EXCLUSIVE: Just 11 days after wanting to get in to the potential class action against the Lionsgate-distributed and Debmar-Mercury-produced daytime talker, Danielle Minch now wants out – to some extent. “Please take notice that the individual named below hereby withdraws her consent to join form to participate in the Fair Labor Standards Act portion of this lawsuit,” says a February 15 filing by attorney Lloyd Ambinder for the former intern on The Wendy Williams Show (read it here). “The individual reserves the right to participate in the New York Labor Law component of this lawsuit as a potential class member.”
On February 4, Minch had filed a consent request in federal court in NYC for her to join the FLSA part of the collective action seeking unpaid wages instigated by another ex-TWWS intern Anthony Tart on October 3 last year. NYC-based Virginia & Ambinder LLP are and continue to represent Tart in the matter. In late November, Lionsgate responded to Tart’s complaint with the distinct suggestion it be tossed out. Virginia & Ambinder did not respond today to requests for comment on Minch’s withdraw.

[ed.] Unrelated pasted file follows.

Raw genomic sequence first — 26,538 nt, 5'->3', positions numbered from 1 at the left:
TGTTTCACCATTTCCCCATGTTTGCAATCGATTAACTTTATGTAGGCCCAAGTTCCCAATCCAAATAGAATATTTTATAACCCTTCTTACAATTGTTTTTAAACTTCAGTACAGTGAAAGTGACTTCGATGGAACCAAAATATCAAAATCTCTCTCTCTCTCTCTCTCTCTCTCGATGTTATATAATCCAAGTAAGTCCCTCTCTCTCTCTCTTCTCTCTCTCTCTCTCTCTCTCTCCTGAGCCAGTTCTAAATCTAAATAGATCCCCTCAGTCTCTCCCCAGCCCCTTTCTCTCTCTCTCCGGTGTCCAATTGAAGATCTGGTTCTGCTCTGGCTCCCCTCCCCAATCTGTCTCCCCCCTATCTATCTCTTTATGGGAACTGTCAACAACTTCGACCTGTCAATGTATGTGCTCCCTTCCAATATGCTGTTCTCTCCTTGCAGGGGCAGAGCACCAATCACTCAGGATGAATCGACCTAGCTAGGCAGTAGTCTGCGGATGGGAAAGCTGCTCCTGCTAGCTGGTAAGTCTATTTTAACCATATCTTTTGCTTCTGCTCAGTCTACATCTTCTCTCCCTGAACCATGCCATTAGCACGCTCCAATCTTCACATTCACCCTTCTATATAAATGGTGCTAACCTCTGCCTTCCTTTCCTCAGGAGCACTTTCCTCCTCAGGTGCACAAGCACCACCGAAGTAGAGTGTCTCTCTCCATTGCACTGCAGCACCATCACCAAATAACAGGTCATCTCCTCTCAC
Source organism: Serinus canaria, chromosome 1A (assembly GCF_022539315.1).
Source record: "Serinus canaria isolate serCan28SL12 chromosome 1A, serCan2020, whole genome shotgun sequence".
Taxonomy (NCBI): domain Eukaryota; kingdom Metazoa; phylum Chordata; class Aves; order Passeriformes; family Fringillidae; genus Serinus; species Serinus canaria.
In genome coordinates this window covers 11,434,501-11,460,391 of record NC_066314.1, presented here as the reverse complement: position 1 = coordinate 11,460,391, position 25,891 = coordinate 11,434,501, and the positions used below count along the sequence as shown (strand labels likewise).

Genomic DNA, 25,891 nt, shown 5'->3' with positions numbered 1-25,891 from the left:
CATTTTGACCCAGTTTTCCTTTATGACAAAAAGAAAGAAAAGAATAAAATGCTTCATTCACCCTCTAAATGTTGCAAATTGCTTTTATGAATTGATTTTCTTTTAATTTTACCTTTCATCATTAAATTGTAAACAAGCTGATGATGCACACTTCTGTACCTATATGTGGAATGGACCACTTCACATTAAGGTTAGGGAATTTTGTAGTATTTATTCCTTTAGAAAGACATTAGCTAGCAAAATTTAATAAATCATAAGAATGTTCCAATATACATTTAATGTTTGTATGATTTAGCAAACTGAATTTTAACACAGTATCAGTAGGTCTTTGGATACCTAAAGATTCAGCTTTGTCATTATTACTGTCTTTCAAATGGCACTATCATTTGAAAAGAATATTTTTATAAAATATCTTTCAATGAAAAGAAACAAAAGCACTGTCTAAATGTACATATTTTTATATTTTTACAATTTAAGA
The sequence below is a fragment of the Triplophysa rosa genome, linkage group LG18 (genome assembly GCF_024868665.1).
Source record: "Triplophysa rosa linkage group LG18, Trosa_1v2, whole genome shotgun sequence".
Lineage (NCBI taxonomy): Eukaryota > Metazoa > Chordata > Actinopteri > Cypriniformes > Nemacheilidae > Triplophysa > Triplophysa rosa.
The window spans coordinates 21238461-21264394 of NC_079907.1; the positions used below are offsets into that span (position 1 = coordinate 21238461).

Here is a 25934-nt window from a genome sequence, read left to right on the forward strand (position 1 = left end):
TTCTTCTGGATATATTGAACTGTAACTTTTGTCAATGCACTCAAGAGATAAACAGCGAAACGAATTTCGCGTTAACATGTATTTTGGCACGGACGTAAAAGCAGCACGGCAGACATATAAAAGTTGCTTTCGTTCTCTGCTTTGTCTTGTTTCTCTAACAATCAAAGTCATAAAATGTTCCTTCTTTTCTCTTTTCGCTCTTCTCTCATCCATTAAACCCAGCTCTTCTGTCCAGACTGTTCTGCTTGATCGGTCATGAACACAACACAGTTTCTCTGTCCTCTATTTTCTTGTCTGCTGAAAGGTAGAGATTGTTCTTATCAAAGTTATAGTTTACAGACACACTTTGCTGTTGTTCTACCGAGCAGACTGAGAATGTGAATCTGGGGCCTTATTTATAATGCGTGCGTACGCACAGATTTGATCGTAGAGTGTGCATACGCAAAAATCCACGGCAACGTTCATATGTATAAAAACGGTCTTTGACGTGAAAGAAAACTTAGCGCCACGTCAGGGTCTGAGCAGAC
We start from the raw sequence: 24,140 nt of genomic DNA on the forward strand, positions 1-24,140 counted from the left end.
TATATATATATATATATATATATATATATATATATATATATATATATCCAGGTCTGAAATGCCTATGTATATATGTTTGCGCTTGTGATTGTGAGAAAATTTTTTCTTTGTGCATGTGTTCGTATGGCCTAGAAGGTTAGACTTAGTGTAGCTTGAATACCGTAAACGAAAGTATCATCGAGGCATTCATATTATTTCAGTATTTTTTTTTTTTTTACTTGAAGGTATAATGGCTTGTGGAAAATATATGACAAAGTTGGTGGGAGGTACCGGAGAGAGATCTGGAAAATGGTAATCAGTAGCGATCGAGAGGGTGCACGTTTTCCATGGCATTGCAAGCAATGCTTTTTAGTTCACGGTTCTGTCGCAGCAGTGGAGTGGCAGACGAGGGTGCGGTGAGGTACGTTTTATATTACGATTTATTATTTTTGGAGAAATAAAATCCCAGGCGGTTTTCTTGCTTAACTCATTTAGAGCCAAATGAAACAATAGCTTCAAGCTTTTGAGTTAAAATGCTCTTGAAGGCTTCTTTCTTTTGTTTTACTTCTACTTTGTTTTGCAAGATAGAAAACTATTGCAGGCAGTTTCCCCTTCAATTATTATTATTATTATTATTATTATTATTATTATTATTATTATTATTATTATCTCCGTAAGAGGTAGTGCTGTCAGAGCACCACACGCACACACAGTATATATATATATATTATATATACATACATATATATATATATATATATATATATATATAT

Maybe that’s because this is the second time in less than a year that the firm of Virginia & Ambinder LLP has had a client walk away from an intern case. Last September, Mallory Musallam had the law firm drop her class action against CBS Broadcasting, CBS Corp. and David Letterman’s Worldwide Pants less than a week after it was filed. In a separate letter to Letterman, Musallam, who interned at his Late Show for four months in late 2008, said that “lawsuit hungry” attorneys found an online profile of her that showed she had been an intern at the show and “coerced” her to file the action. At the time CBS said “this lawsuit is part of a nationwide trend of class action lawyers attacking internship opportunities provided by companies in the media and entertainment industry.”
CBS and Virginia & Ambinder LLP are facing off again in another intern lawsuit that the firm filed on January 26 for Camille Demere against CBS Corporation and CBS Radio. Filed in New York Supreme Court, the complaint is demanding a jury trial – unless someone drops out.
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